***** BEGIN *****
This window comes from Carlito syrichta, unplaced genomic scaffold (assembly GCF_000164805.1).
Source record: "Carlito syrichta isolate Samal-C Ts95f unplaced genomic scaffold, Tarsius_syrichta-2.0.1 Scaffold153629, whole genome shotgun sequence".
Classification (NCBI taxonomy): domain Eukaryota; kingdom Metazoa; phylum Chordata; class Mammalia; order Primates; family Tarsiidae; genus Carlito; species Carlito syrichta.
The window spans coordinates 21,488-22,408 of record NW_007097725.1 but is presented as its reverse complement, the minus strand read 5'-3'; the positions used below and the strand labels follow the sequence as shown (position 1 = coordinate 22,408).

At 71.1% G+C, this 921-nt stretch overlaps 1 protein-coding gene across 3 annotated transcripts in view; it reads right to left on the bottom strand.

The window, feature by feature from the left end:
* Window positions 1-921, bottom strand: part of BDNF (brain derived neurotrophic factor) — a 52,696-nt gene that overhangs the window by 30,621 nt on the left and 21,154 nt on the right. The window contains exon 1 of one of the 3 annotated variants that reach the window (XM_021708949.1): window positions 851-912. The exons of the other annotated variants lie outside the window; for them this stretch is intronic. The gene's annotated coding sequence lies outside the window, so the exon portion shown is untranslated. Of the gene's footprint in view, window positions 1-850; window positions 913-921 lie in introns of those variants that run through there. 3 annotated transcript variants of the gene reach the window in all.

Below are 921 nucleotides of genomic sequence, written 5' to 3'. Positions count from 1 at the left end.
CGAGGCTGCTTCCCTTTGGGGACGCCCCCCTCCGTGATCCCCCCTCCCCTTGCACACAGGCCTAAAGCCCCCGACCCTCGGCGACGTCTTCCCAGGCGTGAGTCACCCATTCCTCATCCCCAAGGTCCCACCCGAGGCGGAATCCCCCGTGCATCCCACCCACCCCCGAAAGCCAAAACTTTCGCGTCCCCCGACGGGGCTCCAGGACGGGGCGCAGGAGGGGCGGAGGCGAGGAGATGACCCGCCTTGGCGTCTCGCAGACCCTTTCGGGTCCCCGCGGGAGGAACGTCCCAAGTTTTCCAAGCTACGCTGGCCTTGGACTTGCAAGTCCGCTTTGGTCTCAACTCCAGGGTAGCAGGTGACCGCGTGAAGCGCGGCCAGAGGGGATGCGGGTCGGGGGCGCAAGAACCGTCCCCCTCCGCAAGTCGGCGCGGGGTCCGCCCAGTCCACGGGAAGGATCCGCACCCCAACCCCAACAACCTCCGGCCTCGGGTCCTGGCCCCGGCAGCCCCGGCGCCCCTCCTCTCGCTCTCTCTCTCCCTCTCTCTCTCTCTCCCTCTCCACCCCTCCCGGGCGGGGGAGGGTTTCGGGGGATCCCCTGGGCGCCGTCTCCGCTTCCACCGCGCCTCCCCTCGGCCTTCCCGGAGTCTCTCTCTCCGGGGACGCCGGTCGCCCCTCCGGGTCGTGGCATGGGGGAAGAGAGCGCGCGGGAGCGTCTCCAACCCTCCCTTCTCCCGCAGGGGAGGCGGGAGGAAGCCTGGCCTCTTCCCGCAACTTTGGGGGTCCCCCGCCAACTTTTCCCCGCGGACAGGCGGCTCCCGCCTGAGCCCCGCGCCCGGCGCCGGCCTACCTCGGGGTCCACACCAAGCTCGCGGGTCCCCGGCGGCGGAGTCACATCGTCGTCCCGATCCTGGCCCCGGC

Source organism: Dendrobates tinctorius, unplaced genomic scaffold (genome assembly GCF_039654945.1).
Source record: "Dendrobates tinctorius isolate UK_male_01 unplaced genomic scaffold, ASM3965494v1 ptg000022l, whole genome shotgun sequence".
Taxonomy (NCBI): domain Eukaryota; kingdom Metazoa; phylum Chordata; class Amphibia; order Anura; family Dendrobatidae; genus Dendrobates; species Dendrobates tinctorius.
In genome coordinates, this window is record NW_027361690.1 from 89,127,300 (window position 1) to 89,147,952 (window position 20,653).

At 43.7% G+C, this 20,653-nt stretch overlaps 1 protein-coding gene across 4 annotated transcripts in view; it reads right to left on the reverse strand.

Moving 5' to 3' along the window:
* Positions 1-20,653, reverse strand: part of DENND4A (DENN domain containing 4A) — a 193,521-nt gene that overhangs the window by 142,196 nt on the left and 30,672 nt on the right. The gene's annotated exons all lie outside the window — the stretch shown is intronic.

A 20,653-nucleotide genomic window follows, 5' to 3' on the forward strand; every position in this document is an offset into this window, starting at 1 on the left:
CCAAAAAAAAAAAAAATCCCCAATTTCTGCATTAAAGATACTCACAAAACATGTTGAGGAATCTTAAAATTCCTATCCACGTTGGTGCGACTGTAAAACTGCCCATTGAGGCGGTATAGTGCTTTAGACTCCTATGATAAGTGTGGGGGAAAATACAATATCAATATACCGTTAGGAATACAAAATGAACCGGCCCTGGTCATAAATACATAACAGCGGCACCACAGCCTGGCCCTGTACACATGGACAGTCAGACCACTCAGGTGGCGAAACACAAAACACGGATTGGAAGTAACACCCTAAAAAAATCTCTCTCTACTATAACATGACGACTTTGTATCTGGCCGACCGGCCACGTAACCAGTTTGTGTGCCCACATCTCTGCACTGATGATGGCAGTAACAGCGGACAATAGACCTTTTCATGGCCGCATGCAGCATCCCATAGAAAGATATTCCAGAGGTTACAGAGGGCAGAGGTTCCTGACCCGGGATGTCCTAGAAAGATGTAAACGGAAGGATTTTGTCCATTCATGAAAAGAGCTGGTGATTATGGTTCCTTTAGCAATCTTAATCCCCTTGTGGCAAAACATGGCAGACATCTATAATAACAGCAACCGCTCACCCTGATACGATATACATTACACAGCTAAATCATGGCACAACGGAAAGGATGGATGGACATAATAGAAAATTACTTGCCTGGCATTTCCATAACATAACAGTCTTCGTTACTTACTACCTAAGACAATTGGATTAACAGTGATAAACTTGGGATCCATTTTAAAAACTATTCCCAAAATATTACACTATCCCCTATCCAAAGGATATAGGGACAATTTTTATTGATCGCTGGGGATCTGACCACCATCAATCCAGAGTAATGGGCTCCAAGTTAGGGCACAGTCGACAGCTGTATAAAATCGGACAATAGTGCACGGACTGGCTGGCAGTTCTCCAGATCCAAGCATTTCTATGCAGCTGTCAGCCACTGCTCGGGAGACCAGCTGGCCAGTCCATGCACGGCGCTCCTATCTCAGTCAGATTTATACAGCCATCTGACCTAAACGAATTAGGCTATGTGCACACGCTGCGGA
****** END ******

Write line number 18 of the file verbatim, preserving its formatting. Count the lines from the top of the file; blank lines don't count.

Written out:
CCAAAAAAAAAAAAAATCCCCAATTTCTGCATTAAAGATACTCACAAAACATGTTGAGGAATCTTAAAATTCCTATCCACGTTGGTGCGACTGTAAAACTGCCCATTGAGGCGGTATAGTGCTTTAGACTCCTATGATAAGTGTGGGGGAAAATACAATATCAATATACCGTTAGGAATACAAAATGAACCGGCCCTGGTCATAAATACATAACAGCGGCACCACAGCCTGGCCCTGTACACATGGACAGTCAGACCACTCAGGTGGCGAAACACAAAACACGGATTGGAAGTAACACCCTAAAAAAATCTCTCTCTACTATAACATGACGACTTTGTATCTGGCCGACCGGCCACGTAACCAGTTTGTGTGCCCACATCTCTGCACTGATGATGGCAGTAACAGCGGACAATAGACCTTTTCATGGCCGCATGCAGCATCCCATAGAAAGATATTCCAGAGGTTACAGAGGGCAGAGGTTCCTGACCCGGGATGTCCTAGAAAGATGTAAACGGAAGGATTTTGTCCATTCATGAAAAGAGCTGGTGATTATGGTTCCTTTAGCAATCTTAATCCCCTTGTGGCAAAACATGGCAGACATCTATAATAACAGCAACCGCTCACCCTGATACGATATACATTACACAGCTAAATCATGGCACAACGGAAAGGATGGATGGACATAATAGAAAATTACTTGCCTGGCATTTCCATAACATAACAGTCTTCGTTACTTACTACCTAAGACAATTGGATTAACAGTGATAAACTTGGGATCCATTTTAAAAACTATTCCCAAAATATTACACTATCCCCTATCCAAAGGATATAGGGACAATTTTTATTGATCGCTGGGGATCTGACCACCATCAATCCAGAGTAATGGGCTCCAAGTTAGGGCACAGTCGACAGCTGTATAAAATCGGACAATAGTGCACGGACTGGCTGGCAGTTCTCCAGATCCAAGCATTTCTATGCAGCTGTCAGCCACTGCTCGGGAGACCAGCTGGCCAGTCCATGCACGGCGCTCCTATCTCAGTCAGATTTATACAGCCATCTGACCTAAACGAATTAGGCTATGTGCACACGCTGCGGA